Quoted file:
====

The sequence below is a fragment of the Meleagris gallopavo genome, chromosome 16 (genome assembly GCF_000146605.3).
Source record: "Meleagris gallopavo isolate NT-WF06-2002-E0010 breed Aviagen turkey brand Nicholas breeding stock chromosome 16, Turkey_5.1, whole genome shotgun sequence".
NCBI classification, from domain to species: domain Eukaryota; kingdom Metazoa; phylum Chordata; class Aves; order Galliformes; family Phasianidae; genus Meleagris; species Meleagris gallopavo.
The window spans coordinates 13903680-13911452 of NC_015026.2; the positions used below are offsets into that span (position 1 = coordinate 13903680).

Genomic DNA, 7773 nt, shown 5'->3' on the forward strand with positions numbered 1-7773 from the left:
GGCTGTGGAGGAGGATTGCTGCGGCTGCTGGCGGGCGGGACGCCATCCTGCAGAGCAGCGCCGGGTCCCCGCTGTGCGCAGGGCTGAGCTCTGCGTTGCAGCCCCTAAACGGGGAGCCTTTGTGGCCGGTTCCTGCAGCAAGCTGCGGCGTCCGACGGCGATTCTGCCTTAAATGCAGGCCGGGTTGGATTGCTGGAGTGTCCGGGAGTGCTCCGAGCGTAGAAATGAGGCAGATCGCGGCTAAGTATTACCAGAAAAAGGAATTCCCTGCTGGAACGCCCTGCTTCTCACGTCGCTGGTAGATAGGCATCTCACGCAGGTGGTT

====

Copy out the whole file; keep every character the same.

The sequence below is a fragment of the Meleagris gallopavo genome, chromosome 16 (genome assembly GCF_000146605.3).
Source record: "Meleagris gallopavo isolate NT-WF06-2002-E0010 breed Aviagen turkey brand Nicholas breeding stock chromosome 16, Turkey_5.1, whole genome shotgun sequence".
NCBI classification, from domain to species: domain Eukaryota; kingdom Metazoa; phylum Chordata; class Aves; order Galliformes; family Phasianidae; genus Meleagris; species Meleagris gallopavo.
The window spans coordinates 13903680-13911452 of NC_015026.2; the positions used below are offsets into that span (position 1 = coordinate 13903680).

Genomic DNA, 7773 nt, shown 5'->3' on the forward strand with positions numbered 1-7773 from the left:
GGCTGTGGAGGAGGATTGCTGCGGCTGCTGGCGGGCGGGACGCCATCCTGCAGAGCAGCGCCGGGTCCCCGCTGTGCGCAGGGCTGAGCTCTGCGTTGCAGCCCCTAAACGGGGAGCCTTTGTGGCCGGTTCCTGCAGCAAGCTGCGGCGTCCGACGGCGATTCTGCCTTAAATGCAGGCCGGGTTGGATTGCTGGAGTGTCCGGGAGTGCTCCGAGCGTAGAAATGAGGCAGATCGCGGCTAAGTATTACCAGAAAAAGGAATTCCCTGCTGGAACGCCCTGCTTCTCACGTCGCTGGTAGATAGGCATCTCACGCAGGTGGTT